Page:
-- I could go on, but that's more than enough. Looking forward to the new order.

[Wow. I loved all this stuff, and even understood most of it. (Don't be insulted.) We've been talking about the Best Bets feedback thing, but not as grandly as you describe it. But we're listening -- I agree COMPLETELY that the community of readers we have here is out biggest asset, and should be encouraged to talk more, to us and each other. And I have another secret idea in that regard, coming with the reboot. -- David B.]

Comment posted on June 27, 2010 11:24 AM

Tausif Khan said:

Sorry my explanation of hypertext was bit murky. I meant to say that I hope that readers will be allowed to link to other sites outside of this site the same way you link to your reviews and interviews for Fresh Air in which we do not see a direct url but the word "Here" underlined and highlighted in blue indicating it will take us to the place where the interview is. My discussion of hypertext as three dimensional is just to say that it would expand the reading of text to include audio and video (which you already do with the links to the interviews and reviews) adding greater layers to the conversation and making it thicker (and thus much more than simple two dimensional text).

By puppets I meant the Craig Ferguson puppets from the link and also the devil may care creativity he presents on the show.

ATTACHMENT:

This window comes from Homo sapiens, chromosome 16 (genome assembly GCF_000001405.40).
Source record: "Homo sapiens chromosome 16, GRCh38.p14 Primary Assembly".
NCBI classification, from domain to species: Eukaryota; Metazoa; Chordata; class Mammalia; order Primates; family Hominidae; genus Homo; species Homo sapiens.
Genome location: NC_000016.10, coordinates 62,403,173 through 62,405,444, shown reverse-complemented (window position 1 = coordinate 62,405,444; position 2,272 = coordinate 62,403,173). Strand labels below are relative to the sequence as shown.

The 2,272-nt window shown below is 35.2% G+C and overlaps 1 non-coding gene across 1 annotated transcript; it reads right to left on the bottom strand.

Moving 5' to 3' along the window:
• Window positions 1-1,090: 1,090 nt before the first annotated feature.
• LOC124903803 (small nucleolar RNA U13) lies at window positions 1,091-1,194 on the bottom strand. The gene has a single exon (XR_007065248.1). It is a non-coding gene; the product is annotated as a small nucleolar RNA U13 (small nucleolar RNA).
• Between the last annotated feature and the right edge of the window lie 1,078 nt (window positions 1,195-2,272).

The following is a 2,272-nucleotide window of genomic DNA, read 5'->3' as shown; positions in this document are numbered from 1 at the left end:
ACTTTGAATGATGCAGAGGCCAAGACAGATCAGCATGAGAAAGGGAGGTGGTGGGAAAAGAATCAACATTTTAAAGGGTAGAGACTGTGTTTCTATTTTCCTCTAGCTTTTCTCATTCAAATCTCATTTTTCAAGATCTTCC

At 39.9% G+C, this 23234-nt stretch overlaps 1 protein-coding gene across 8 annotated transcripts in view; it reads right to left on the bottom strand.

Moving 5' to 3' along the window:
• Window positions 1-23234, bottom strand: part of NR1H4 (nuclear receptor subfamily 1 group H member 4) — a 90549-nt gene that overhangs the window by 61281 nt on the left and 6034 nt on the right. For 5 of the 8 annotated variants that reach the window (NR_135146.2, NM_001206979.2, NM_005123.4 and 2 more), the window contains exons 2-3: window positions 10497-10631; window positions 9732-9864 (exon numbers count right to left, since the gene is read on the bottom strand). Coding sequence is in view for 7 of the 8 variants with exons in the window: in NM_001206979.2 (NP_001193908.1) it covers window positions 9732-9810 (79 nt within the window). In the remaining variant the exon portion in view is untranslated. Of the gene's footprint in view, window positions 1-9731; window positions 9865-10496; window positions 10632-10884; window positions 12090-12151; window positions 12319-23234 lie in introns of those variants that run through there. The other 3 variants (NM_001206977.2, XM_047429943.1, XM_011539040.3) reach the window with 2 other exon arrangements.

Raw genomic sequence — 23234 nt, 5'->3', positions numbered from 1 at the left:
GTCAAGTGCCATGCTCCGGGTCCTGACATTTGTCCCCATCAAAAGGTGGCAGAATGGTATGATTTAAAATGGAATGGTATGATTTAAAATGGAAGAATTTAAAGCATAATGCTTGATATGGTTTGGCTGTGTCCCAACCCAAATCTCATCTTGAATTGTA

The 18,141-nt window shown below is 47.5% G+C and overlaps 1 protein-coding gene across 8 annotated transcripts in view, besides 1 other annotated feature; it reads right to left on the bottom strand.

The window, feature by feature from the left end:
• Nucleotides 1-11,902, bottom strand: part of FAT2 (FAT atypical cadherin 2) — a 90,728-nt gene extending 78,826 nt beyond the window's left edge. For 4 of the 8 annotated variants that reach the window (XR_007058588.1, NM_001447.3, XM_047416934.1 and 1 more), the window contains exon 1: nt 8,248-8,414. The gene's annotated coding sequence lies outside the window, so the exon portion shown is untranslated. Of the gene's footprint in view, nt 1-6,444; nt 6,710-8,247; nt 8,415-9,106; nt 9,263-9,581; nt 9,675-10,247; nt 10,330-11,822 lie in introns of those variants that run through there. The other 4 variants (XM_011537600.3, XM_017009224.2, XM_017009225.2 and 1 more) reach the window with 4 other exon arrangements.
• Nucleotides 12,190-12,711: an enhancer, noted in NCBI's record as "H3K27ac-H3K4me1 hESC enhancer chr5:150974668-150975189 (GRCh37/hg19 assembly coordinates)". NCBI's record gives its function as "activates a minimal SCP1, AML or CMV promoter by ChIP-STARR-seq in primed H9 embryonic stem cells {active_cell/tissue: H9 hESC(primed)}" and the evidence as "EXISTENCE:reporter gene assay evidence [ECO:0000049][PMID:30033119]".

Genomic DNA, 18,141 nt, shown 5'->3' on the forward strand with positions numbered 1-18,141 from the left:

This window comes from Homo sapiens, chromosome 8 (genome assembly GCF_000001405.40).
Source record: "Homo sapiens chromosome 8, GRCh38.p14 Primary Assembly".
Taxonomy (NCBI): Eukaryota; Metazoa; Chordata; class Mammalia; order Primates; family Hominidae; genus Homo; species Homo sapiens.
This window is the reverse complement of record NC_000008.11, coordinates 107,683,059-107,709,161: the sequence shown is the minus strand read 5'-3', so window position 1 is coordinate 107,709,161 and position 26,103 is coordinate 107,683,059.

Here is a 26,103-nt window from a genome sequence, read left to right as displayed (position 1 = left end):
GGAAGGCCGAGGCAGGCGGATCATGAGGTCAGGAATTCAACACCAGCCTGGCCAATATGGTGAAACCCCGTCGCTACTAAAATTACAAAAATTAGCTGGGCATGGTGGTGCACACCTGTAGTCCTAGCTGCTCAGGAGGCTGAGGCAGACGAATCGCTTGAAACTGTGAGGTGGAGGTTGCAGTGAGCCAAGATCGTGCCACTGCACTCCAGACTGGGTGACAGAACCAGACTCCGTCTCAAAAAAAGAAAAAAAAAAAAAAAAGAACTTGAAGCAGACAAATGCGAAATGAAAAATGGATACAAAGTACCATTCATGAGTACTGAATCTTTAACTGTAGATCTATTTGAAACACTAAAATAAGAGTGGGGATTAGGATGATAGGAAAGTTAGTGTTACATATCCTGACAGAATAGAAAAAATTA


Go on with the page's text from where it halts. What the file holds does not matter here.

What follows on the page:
Also, NPR's Linda Holmes' blog Monkey See is a very good one. She often live blogs events she thinks are interesting and important to her readers. I could see this as something this site could employ for events like series finales' like Lost.

Maybe I should look into getting that paperbag to calm down...

I think I will shut up now.

Can't wait to see the changes.


[Dear Tausif -- Thanks for dumbing down your computer knowledge so I could understand it. Now you know what every conversation I have with designer Eric and webmaster Rich is like. I swear, Eric originally designed this site based on stick-figure drawings from me, and Rich is very used to hearing me describe things in such terms as, well, "things." As in, "You know those things that, when you click on them, they take you somewhere else?" Sigh. -- David B.]

Comment posted on June 28, 2010 10:24 PM